Hungary Annoys Investors

Hungarian Prime Minister Gyula Horn, by wrecking the privatization of a chain of state-owned hotels this month, has shown that Central Europe's ex-communist rulers could be a big drag on the march to market economies. They tend to juggle the interests of their old-line supporters with the need to attract investment, producing erratic policy.

In the hotel deal, Horn fired the respected privatization commissioner Ferenc Bartha and raised the price--even though American General Hospitality, a Dallas hotel-management company, had already won a tender at $57.5 million. "In making concessions to the left, he shot himself in the foot," says one investment banker. "It sends a very bad signal to investors."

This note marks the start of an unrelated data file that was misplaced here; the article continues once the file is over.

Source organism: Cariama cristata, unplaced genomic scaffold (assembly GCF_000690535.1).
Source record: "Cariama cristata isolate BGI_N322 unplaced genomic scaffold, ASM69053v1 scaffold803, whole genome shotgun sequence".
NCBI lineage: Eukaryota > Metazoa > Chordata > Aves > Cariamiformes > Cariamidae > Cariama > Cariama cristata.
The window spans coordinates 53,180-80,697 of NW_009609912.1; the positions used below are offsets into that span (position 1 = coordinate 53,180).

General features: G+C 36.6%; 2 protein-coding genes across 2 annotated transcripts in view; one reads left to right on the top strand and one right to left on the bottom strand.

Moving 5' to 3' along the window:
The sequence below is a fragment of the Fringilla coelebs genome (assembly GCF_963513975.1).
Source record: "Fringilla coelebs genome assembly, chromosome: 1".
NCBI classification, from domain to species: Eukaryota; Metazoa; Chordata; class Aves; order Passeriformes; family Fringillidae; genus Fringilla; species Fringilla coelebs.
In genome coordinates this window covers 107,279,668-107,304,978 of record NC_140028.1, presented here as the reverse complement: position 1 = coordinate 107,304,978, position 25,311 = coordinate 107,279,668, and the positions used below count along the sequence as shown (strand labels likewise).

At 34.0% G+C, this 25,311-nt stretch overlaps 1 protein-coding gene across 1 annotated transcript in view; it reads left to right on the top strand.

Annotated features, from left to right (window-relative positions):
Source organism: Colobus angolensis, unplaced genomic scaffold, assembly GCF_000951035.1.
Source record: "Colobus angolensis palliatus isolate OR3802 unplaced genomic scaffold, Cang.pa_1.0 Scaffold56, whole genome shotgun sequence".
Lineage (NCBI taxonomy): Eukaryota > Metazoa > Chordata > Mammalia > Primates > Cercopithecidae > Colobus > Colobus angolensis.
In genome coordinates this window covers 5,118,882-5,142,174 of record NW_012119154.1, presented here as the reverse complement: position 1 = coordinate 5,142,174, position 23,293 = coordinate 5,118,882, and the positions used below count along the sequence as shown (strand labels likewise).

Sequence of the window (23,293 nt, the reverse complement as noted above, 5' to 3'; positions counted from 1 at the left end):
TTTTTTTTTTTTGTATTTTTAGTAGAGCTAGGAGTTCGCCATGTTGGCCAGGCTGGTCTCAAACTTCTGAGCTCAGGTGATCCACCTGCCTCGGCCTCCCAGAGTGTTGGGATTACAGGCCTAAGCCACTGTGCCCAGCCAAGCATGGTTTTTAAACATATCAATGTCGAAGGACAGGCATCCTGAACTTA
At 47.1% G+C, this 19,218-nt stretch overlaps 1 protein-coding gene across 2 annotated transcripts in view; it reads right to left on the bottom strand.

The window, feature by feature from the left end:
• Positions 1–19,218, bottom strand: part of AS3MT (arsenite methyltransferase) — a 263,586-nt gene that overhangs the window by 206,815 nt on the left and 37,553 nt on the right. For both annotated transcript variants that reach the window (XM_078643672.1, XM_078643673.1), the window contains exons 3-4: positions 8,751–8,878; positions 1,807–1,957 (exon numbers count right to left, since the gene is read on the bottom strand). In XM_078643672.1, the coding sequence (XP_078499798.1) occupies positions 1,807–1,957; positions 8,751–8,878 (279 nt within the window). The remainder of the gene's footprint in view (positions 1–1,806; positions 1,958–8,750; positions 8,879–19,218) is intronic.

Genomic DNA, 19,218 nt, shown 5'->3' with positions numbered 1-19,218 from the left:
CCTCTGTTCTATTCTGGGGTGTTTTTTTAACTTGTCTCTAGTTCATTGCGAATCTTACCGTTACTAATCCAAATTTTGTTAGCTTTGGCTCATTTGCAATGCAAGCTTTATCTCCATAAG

Horn may now try to redeem himself by speeding up state sell-offs and appointing a credible successor to Bartha. Meanwhile in Poland, Prime Minister Waldemar Pawlak, another ex-communist, dithered for months before signing off on the privatization of some 400 companies late last year.

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